Primitive Forms Of Birth Control That Our Ancestors Relied On

Crocodile dung, mules’ earwax, and more: these were surprisingly common contraceptives in the ancient world...and some of them might have actually worked.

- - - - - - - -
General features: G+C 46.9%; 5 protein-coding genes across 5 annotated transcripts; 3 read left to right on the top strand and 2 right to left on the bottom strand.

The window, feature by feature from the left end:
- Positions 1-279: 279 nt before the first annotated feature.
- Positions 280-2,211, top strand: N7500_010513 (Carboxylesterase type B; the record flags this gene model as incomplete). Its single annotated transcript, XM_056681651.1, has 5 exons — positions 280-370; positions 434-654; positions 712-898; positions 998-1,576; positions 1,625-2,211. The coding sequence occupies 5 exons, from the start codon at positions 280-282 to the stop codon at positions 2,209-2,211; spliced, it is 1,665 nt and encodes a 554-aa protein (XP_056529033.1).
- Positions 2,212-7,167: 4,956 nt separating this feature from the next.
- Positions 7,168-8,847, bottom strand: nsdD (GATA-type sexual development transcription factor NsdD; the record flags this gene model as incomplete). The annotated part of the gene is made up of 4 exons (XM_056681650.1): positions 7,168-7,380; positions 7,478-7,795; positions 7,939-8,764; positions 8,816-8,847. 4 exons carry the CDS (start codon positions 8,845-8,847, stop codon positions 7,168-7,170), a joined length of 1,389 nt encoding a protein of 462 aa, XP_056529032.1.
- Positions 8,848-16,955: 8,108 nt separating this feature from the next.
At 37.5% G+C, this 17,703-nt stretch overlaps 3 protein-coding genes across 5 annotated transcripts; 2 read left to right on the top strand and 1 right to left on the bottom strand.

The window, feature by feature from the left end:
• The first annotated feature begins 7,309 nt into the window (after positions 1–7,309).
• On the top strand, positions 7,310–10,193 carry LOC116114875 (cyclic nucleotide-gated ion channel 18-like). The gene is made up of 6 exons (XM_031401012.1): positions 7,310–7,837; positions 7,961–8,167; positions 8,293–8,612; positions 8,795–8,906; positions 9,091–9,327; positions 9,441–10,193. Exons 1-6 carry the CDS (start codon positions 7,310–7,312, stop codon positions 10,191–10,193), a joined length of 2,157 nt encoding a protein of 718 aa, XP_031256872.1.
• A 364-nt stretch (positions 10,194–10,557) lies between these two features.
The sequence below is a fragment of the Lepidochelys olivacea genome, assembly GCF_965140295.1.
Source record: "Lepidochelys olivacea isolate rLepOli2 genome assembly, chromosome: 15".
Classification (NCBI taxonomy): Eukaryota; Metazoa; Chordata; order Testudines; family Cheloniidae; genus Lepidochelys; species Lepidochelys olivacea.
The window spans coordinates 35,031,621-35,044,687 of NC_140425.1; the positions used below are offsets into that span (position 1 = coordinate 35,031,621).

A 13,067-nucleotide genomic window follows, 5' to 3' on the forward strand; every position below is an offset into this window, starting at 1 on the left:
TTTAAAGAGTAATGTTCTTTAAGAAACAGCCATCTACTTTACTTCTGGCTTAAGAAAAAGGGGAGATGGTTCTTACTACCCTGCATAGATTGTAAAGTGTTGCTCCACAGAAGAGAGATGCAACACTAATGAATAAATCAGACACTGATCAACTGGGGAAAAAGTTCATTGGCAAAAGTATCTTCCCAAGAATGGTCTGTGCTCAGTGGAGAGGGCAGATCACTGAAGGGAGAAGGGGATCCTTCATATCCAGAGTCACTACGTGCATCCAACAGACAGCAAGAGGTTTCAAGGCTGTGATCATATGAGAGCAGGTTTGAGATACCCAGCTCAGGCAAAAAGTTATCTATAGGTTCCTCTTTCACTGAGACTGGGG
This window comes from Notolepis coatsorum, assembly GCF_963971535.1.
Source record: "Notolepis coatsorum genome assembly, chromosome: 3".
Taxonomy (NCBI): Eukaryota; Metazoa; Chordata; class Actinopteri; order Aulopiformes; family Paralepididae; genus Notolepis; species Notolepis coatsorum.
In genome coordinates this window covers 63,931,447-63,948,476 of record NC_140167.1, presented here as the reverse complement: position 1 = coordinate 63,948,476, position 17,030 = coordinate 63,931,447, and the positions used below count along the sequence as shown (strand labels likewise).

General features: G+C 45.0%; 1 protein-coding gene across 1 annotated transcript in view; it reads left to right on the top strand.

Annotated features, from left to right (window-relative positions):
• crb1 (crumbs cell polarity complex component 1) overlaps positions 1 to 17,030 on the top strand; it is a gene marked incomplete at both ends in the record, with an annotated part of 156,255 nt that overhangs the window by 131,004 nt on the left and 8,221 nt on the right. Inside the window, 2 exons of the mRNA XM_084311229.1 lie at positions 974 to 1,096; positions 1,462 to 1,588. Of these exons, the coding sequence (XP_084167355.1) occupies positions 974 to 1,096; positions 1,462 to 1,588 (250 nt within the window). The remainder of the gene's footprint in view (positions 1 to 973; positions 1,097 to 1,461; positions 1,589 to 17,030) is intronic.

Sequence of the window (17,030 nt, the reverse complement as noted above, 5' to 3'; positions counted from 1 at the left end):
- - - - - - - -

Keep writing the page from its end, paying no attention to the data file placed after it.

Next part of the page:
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The birth control method: Dried crocodile dung. Yes, seriously. As we’ll quickly establish in this article, ancient civilizations used what was around them for contraception. In Ancient Egypt, crocodile dung was common, and women used them as pessaries; think of it as sort of an IUD, but much more disgusting. Women would often wrap the dung in honey before, ahem, inserting it. So, did it work? Probably, in a limited sense. Setting aside the obvious risks of bacterial infections, reptile droppings are slightly alkaline, so they could alter a woman’s pH enough to act as a mild spermicide. However, we should note that modern spermicides aren’t especially effective, so crocodile dung probably didn’t provide anything close to perfect protection from pregnancy. It wouldn’t provide any protection from most sexually transmitted infections. For some reason, scientists haven’t really tested this one out—we can’t imagine why. The birth control method: Weasel testicles and black cat bones. According to medieval folklore, you could avoid pregnancy by tying a weasel’s testicles around your neck (hopefully after the weasel had been disconnected from them). You could also carry the bones of a black cat, wear an amulet with the earwax of a mule, or hang a mule’s uterus in your home. The last two actually make some kind of sense, as mules (the offspring of a donkey and horse) are unable to produce viable offspring. As for the other “remedies,” they came from a place of total ignorance. So, did they work? Yes, actually, all of these methods were 100 percent effective. Weasel’s testicles are still widely recommended by leading gynecologists. Actually, no, sorry; none of these methods worked, as they didn’t actually do anything to inhibit insemination or implantation. We can only assume that thousands of weasels, mules, and black cats died in vain. The birth control method: Honey, linen flax, and date paste. This one dates back to 1550 B.C. Women would soak linen flax or cotton in date paste, then cover it in honey. The device acted as a very basic diaphragm. Since some of these ingredients were fairly expensive, women would often re-use the same device. In fact, some archaeological evidence suggests that women were buried with these diaphragms, likely to prevent pregnancy in the afterlife. After all, nobody wants a ghost baby. So, did it work? It was probably better than nothing. The date paste would be slightly spermicidal, while the cotton or linen flax would prevent insemination. The honey could also reduce sperm mobility. Once again, we’d really doubt that this method was especially effective, and the risks of infection would have been extremely high, particularly if the device was re-used over and over again. Plus, untreated cotton and linen flax wouldn’t have been very comfortable for either partner. The birth control method: Ginger or pomegranate. If you want great birth control, you’d better ask a gynecologist, and Soranus of Ephesus was one of the most respected physicians living in Greece around the 10th century B.C. He recommended rubbing ginger or pomegranate around the genitals. Ginger, of course, is a mild irritant, and pomegranate juice is quite acidic. Both substances probably acted as spermicides. Incidentally, the Ancient Greeks believed that the woman merely acted as an incubator for the “seed” of the child, as they didn’t know about eggs, so they were working with limited information. So, did it work? Probably not. Soranus recommended rubbing the chemicals on the outside of the genitals, where they wouldn’t be especially effective, and neither substance is a truly effective spermicide. However, they might have worked in a sense: These treatments likely caused burning, itching, and other irritation, which might have compelled lovers to avoid sex altogether. The birth control method: Lemons. Believe it or not, many cultures used parts of lemons to prevent conception. The Talmud describes using sponges dipped in lemon juice to kill sperm, while Casanova, the world-famous lover, allegedly used lemon peel as a sort of contraceptive barrier. The peel was placed near the woman’s cervix, where it would prevent impregnation. Medieval peoples probably used other citrus fruits, too, since it’s not hard to make the logical connection between lemons and grapefruit, for instance, but lemons were fairly common. Oh, and they have a higher acidity than most other fruits, so they were also probably the most effective option. So, did it work? Remarkably, yes. While lemons couldn’t possibly compare to modern contraceptives, they were apparently effective at soaking up sperm, and the fruit’s natural acidity would act as a functional spermicide. However, we doubt that the juice was anything close to an aphrodisiac. The birth control method: A plant called laserwort (also known as silphion). Harvested in the African city of Cyrene, laserwort was used throughout Libya, Rome, and Greece for its purported medicinal properties. According to Hippocrates of Kos, one of the founders of modern medicine, the plant caused menstruation and could be used as a sort of proto-Plan B contraceptive. However, it was also commonly used for sore throats, fevers, warts, and much more.   So, did it work?   Apparently, yes. Modern scientists believe that it had estrogenic properties, which might have been strong enough to terminate early-stage pregnancies or disrupt a woman’s cycle and prevent egg implantation. It was also delicious, apparently, and was frequently used as a condiment (given that this article is about contraceptives, be sure to read that last word carefully.) Alas, laserwort was a little too useful for its own good. The plant was harvested to extinction. Oh, and one more interesting note: its seed pod may have been the inspiration for the modern heart symbol. Ancient Greek coins frequently pictured the stalk of laserwort on the front and the seed pod—a heart—on the back. The birth control method: Mercury. In Ancient China, women drank hot mercury to prevent conception. Sometimes, the mercury was part of a potion with arsenic, strychnine, and other poisons. Obviously, this could eventually lead to mercury poisoning, which is characterized by numbness, muscle weakness, and brain damage. Still, what’s a little brain damage between lovers? Mercury was actually a common medication through the 20th century. The element has antimicrobial properties, so it was used as a topical treatment for scrapes and burns. People also drank it to treat everything from dental issues to cancer, and mercury was found in eye drops, laxatives, and nasal spray. Today, physicians occasionally use medicines with mercury, although safer alternatives are much more common. So, did it work? Well, probably, but the risk was certainly greater than the potential reward. We’re not sure whether it was palatable, but we can’t imagine that anyone was looking forward to a hot, steaming mug of mercury after sex. The birth control method: Animal intestines. In Japan and China, animal intestines were fashioned into rudimentary condoms. The practice eventually spread through parts of Europe, proving once again that people will do just about anything to enjoy safe sex. We should note that these condoms were quite disgusting by modern standards; they were likely quite rough, and because animal intestine was expensive, they were commonly reused after being soaked in raw milk. They could also rot and break, and infections were common. While we’re on the subject, some cultures made condoms out of animal horns and bones, so the animal intestine people didn’t have it that bad. So, did it work? Provided that the condom didn’t break, yes, for the most part. People were pretty good at making condoms, since the process was quite similar to sausage stuffing (go ahead and make your own joke here). In fact, some modern condom manufacturers still offer animal intestine condoms for people who are allergic to latex, although these new products are obviously much more reliable than their medieval counterparts.